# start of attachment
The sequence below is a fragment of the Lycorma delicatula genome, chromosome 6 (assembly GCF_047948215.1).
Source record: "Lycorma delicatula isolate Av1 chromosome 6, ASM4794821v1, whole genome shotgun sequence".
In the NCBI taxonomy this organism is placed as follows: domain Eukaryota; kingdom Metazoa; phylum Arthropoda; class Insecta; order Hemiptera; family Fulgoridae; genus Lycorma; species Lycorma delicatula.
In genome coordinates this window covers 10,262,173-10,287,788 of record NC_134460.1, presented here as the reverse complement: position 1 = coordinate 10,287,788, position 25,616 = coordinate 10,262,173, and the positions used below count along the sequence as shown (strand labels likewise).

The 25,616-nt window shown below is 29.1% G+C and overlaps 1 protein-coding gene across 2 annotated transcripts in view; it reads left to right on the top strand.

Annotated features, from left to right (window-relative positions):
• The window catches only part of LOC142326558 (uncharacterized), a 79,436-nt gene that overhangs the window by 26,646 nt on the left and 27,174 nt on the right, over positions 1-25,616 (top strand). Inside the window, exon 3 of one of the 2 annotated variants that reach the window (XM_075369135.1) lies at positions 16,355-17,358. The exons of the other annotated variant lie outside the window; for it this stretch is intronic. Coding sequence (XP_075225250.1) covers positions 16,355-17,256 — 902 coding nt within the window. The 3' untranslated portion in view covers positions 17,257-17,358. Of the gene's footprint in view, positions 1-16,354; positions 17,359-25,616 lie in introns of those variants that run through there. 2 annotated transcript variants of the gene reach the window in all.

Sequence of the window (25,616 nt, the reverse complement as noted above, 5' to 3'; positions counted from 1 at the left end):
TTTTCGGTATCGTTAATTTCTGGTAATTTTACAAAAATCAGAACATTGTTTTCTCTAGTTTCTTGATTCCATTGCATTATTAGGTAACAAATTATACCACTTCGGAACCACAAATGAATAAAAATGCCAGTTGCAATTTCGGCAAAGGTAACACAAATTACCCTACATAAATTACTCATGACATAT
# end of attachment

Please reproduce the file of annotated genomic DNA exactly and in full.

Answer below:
The sequence below is a fragment of the Lycorma delicatula genome, chromosome 6 (assembly GCF_047948215.1).
Source record: "Lycorma delicatula isolate Av1 chromosome 6, ASM4794821v1, whole genome shotgun sequence".
In the NCBI taxonomy this organism is placed as follows: domain Eukaryota; kingdom Metazoa; phylum Arthropoda; class Insecta; order Hemiptera; family Fulgoridae; genus Lycorma; species Lycorma delicatula.
In genome coordinates this window covers 10,262,173-10,287,788 of record NC_134460.1, presented here as the reverse complement: position 1 = coordinate 10,287,788, position 25,616 = coordinate 10,262,173, and the positions used below count along the sequence as shown (strand labels likewise).

The 25,616-nt window shown below is 29.1% G+C and overlaps 1 protein-coding gene across 2 annotated transcripts in view; it reads left to right on the top strand.

Annotated features, from left to right (window-relative positions):
• The window catches only part of LOC142326558 (uncharacterized), a 79,436-nt gene that overhangs the window by 26,646 nt on the left and 27,174 nt on the right, over positions 1-25,616 (top strand). Inside the window, exon 3 of one of the 2 annotated variants that reach the window (XM_075369135.1) lies at positions 16,355-17,358. The exons of the other annotated variant lie outside the window; for it this stretch is intronic. Coding sequence (XP_075225250.1) covers positions 16,355-17,256 — 902 coding nt within the window. The 3' untranslated portion in view covers positions 17,257-17,358. Of the gene's footprint in view, positions 1-16,354; positions 17,359-25,616 lie in introns of those variants that run through there. 2 annotated transcript variants of the gene reach the window in all.

Sequence of the window (25,616 nt, the reverse complement as noted above, 5' to 3'; positions counted from 1 at the left end):
TTTTCGGTATCGTTAATTTCTGGTAATTTTACAAAAATCAGAACATTGTTTTCTCTAGTTTCTTGATTCCATTGCATTATTAGGTAACAAATTATACCACTTCGGAACCACAAATGAATAAAAATGCCAGTTGCAATTTCGGCAAAGGTAACACAAATTACCCTACATAAATTACTCATGACATAT